The human brain and mind have been compared to a computer. Understanding why we dream in symbols is easier when you consider computers.
First, there are the parts of the computer you interact with. These include the keyboard, the monitor, and the mouse.
In addition, there are the programs you interact with.
This would include the graphical user interface (GUI), the information about the computer that you see displayed on a screen. Microsoft Windows is an example of a GUI. Ubuntu is another example of a GUI for a Linux system.
The language you speak is like a graphical user interface. You’re probably reading this in English unless it’s been translated. That means you speak and think in English. You put your thoughts into the way the English language is ordered. That means describing words (called adjectives) come before the person, place, or thing (called noun). Red book. Green car. Etc.
Not every language is ordered that way. In some, like Spanish, it’s the opposite.
Libro rojo. Carro verde.
And so on.
This programming, whether it’s a graphical user interface or a language, exists on the surface. Underneath, is the programming language.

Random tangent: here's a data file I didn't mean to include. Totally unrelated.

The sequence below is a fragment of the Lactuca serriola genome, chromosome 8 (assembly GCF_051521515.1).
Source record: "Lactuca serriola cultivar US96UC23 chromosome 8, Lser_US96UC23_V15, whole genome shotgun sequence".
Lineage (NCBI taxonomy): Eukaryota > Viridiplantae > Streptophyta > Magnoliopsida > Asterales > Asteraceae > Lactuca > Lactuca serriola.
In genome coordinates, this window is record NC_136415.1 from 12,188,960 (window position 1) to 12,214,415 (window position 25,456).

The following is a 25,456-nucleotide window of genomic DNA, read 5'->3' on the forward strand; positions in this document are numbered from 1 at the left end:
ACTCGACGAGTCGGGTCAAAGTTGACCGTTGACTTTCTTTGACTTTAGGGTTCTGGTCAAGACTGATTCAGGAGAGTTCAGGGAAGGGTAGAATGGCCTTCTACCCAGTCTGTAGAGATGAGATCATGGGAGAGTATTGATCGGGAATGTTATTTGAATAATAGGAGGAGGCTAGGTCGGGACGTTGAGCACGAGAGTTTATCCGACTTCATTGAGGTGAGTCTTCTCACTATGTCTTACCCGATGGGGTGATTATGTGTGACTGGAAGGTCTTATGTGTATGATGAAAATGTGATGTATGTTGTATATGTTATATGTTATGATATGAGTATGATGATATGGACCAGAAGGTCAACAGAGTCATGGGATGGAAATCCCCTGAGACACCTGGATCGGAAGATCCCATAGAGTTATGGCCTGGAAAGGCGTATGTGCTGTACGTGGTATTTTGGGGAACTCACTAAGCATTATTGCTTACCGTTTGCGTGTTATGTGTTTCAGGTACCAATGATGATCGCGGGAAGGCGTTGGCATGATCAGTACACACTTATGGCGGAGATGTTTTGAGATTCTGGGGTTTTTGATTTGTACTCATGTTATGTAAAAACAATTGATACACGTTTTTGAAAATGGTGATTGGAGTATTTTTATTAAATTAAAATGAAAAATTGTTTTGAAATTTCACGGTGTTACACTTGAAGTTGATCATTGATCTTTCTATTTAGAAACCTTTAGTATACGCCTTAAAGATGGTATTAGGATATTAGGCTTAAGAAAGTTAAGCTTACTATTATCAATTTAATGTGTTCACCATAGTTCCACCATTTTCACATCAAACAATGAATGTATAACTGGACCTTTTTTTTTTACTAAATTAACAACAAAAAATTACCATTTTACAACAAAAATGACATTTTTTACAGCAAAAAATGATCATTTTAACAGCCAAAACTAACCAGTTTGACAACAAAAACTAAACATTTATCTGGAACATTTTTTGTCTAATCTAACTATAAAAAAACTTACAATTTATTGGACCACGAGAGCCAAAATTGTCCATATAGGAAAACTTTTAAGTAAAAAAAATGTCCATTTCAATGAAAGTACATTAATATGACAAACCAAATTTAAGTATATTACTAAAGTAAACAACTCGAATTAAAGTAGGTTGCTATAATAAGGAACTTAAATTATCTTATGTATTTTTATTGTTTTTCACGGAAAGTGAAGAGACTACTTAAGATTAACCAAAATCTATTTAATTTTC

Symbols, objects, and the meanings they assume to people become part of the programming language that runs our actions. We learn from our dreams, after all, both consciously and unconsciously.
When a computer program doesn’t run right, it sometimes must be fixed at the level of the programming language. So it is when it comes to ourselves.
It’s helpful to understand how the programming language is structured when the computer doesn’t work as well as it could. So it is when it comes to us, ourselves.
James Cobb, RN, MSN, is an emergency department nurse and the founder of the Dream Recovery System. His goal is to provide his readers with simple, actionable ways to improve their health and maximize their quality of life.
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